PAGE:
Andrew Horatio Reeder

Andrew Horatio Reeder
Date: 1856
Portrait of Andrew Horation Reeder, governor of Kansas Territory.


Andrew Horatio Reeder

Andrew Horatio Reeder
Date: Between 1854 and 1855
Portrait of Andrew Reeder, 1807-1864, who was the first Kansas Territorial Governor. He was commissioned on June 29, 1854, took the oath of office on July 7, and arrived in Kansas on October 7, 1854. He served two terms as territorial governor: October 7, 1854 to April 17, 1855, and from June 23, 1855 to August 16, 1855.


Andrew Horatio Reeder to Franklin Crane

Andrew Horatio Reeder to Franklin Crane
Creator: Reeder, Andrew H. (Andrew Horatio), 1807-1864
Date: December 23, 1856
This letter by Andrew Reeder, former governor of Kansas Territory, was written from Easton, Pennsylvania, where both Reeder and Crane had lived before coming to Kansas. Reeder encloses payment for the taxes on his Topeka lots. He also reports that he has been in Washington, D. C. lobbying for the free-state cause and informs Crane of various issues being discussed in the capitol.


Andrew Reeder

Andrew Reeder
Date: May 1856
Copy of a photograph taken of Andrew H. Reeder in May, 1856 upon his escape from KS disguised as a wood choper. Taken in the city of Chicago.


Annals of Kansas, April - May, 1855

Annals of Kansas, April - May, 1855
Creator: Wilder, Daniel Webster, 1832-1911
Date: April, 1855 through May, 1855


Annals of Kansas, April, 1856

Annals of Kansas, April, 1856
Creator: Wilder, Daniel Webster, 1832-1911
Date: April, 1856


Annals of Kansas, January - February, 1855

Annals of Kansas, January - February, 1855
Creator: Wilder, Daniel Webster, 1832-1911
Date: January, 1855 through February, 1855
D. W. Wilder's "Annals of Kansas," published in 1886, provides a day-by-day chronicle of significant events in Kansas. These are digital images of Annals of Kansas entries for the territorial period of 1854-1861.


By Authority.  Official Message of His Excellency Gov. A. H. Reeder, to the First Legislative Assembly of the Territory of Kansas.

By Authority. Official Message of His Excellency Gov. A. H. Reeder, to the First Legislative Assembly of the Territory of Kansas.
Creator: Reeder, Andrew H. (Andrew Horatio), 1807-1864
Date: July 3, 1855
This printed version of Reeder's address included a review of how the land that became Kansas was acquired by the United States and of various legislation and treaties that applied before the passage of the Kansas Nebraska Act. Reeder also identified some of the responsibilities of the Legislature including establising a means of determining if Kansas was to be slave or free, establishing counties, setting up a judicial system, levying taxes, organizing a militia, determining a permanent seat of government, and creating a constitution. He also included some statistics from the first official census, which recorded 2,904 qualified voters out of 8,521 residents (only free males could vote). Reeder indicated the need to resolve the issue of selling intoxicating liquors to Native Americans.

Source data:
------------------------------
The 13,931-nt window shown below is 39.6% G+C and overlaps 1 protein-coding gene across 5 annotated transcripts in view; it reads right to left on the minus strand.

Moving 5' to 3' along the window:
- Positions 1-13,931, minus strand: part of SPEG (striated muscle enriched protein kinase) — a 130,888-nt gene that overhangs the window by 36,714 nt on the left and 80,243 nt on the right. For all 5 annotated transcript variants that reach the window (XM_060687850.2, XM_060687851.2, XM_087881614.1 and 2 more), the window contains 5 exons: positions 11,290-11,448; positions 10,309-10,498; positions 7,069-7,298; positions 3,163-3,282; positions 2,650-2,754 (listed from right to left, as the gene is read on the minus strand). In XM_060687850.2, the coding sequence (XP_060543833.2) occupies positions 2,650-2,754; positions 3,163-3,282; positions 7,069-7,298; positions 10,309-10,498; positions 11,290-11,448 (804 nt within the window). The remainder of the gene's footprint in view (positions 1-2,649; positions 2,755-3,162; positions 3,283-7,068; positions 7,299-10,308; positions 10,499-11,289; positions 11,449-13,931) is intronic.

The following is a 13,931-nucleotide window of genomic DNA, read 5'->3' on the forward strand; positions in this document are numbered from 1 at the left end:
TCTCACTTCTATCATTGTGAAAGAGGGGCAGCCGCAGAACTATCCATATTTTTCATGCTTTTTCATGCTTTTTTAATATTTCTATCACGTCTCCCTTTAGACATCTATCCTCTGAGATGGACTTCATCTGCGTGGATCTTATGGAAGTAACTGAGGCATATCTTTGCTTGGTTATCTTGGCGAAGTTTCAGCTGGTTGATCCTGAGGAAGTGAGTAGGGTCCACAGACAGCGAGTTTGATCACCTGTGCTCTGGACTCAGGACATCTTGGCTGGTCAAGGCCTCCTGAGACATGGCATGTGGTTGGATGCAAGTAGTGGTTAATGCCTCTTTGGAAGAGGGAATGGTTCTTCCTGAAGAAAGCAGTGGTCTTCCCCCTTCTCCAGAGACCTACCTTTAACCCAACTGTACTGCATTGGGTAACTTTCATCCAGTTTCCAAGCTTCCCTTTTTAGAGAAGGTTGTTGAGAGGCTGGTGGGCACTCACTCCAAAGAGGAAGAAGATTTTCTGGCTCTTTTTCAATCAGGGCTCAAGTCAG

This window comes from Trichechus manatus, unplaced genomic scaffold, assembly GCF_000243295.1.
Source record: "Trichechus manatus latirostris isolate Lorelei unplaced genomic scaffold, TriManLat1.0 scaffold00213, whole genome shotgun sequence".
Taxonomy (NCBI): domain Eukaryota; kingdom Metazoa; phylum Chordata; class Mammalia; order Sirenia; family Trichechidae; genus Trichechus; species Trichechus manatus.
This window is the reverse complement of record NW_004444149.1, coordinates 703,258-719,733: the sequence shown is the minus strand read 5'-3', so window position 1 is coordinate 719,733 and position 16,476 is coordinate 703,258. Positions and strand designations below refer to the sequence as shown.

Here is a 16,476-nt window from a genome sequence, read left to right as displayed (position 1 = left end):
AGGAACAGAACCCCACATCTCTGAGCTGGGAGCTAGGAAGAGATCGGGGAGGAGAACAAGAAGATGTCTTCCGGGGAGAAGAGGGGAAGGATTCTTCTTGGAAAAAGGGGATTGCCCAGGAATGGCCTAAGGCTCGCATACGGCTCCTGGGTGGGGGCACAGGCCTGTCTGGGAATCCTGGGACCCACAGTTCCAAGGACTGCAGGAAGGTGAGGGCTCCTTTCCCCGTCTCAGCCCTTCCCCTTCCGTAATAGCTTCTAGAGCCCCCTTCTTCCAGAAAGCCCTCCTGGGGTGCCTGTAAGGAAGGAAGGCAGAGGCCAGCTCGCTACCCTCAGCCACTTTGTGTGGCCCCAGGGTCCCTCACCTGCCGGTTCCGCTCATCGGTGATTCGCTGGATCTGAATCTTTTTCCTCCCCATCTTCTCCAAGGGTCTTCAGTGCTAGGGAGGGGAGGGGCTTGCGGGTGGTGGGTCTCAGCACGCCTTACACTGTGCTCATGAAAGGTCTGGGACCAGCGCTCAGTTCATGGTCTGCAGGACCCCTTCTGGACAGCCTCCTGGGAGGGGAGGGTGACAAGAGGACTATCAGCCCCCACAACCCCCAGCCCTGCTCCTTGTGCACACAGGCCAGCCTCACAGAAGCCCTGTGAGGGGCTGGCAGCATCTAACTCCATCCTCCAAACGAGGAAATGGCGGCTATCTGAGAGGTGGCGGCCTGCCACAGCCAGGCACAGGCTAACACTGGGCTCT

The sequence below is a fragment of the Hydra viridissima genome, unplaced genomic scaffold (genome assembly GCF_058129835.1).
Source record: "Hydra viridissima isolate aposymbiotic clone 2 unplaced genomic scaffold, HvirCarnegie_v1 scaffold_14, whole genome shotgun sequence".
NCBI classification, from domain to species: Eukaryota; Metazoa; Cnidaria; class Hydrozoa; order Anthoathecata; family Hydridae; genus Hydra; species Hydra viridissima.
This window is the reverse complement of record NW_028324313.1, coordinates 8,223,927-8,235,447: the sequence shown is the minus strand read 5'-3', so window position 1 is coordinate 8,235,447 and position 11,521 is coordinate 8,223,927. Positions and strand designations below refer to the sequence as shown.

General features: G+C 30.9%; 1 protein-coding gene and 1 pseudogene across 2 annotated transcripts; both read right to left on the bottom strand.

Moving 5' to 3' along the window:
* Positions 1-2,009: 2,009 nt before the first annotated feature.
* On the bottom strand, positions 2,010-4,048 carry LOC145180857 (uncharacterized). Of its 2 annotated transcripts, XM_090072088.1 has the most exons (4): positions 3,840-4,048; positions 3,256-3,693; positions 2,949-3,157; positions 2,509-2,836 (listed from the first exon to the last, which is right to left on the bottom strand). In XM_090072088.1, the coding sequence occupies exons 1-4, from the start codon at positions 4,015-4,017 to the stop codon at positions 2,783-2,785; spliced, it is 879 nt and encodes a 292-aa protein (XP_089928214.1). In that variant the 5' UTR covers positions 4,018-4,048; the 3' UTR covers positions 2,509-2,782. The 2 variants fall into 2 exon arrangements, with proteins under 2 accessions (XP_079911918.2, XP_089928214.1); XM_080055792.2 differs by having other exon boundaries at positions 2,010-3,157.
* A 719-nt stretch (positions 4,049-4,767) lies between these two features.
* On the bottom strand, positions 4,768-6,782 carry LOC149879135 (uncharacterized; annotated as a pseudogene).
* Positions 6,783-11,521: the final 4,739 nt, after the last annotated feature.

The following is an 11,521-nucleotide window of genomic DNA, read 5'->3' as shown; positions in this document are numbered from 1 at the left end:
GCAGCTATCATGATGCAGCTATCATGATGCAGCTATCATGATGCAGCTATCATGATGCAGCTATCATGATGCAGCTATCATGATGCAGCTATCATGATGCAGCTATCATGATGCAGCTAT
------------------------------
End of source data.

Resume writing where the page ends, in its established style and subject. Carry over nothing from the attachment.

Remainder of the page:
Capitol building in Lecompton, Kansas Territory

Capitol building in Lecompton, Kansas Territory
Date: 1855-1856
Correspondence and miscellaneous documents relating to the capitol building in Lecompton, Kansas Territory. Some of these documents include a letter to Governor Andrew Reeder concerning drawings and specifications for the capitol of Kansas, the appointment of Owen C. Stewart as superintendent of construction of the capitol building, and the contract for construction dated December 27, 1855.


Certificate appointing James S. Emery as a Justice of the Peace for the First District, Kansas Territory

Certificate appointing James S. Emery as a Justice of the Peace for the First District, Kansas Territory
Creator: Reeder, Andrew H. (Andrew Horatio), 1807-1864
Date: November 8, 1854
Kansas Territorial Governor Andrew Reeder issued this certificate appointing James S. Emery as a justice of the peace for the Kansas Territory's First District. The boundaries of the First District are described in the document based on various geographic landmarks. The district includes the town of Lawrence and runs along the south side of the Kansas River to the Missouri state line. Its southern boundary is the Santa Fe road.


Charles A. Wright to Hiram Hill

Charles A. Wright to Hiram Hill
Creator: Wright, Charles A.
Date: April 14, 1856
Charles Wright writes from Lawrence, Kansas Territory, to Hiram Hill. Wright describes his recent experiences buying and selling cattle obtained from Missouri counties. He also mentions his purchase of town shares in Manhattan, Kansas Territory, and comments on the recent emigration rush, which was increasing demand for land, filling hotels, and causing rent to increase. Wright feels optimistic about the future of peace in Kansas, having heard a story about Governor Reeder's feeling for the same.


Showing 1 - 25
Next Page >

Copyright © 2007-2019 - Kansas Historical Society - Contact Us
This website was developed in part with funding provided by the Information Network of Kansas.